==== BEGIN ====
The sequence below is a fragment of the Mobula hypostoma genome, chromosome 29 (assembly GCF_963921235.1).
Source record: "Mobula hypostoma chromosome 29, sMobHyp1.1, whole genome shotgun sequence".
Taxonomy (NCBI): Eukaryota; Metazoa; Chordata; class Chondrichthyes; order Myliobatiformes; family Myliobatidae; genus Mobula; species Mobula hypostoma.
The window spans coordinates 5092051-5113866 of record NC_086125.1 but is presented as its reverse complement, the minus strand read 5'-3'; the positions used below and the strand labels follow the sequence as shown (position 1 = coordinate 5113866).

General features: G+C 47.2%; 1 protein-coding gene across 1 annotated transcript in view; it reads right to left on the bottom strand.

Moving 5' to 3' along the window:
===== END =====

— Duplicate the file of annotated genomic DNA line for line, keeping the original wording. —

The sequence below is a fragment of the Mobula hypostoma genome, chromosome 29 (assembly GCF_963921235.1).
Source record: "Mobula hypostoma chromosome 29, sMobHyp1.1, whole genome shotgun sequence".
Taxonomy (NCBI): Eukaryota; Metazoa; Chordata; class Chondrichthyes; order Myliobatiformes; family Myliobatidae; genus Mobula; species Mobula hypostoma.
The window spans coordinates 5092051-5113866 of record NC_086125.1 but is presented as its reverse complement, the minus strand read 5'-3'; the positions used below and the strand labels follow the sequence as shown (position 1 = coordinate 5113866).

General features: G+C 47.2%; 1 protein-coding gene across 1 annotated transcript in view; it reads right to left on the bottom strand.

Moving 5' to 3' along the window: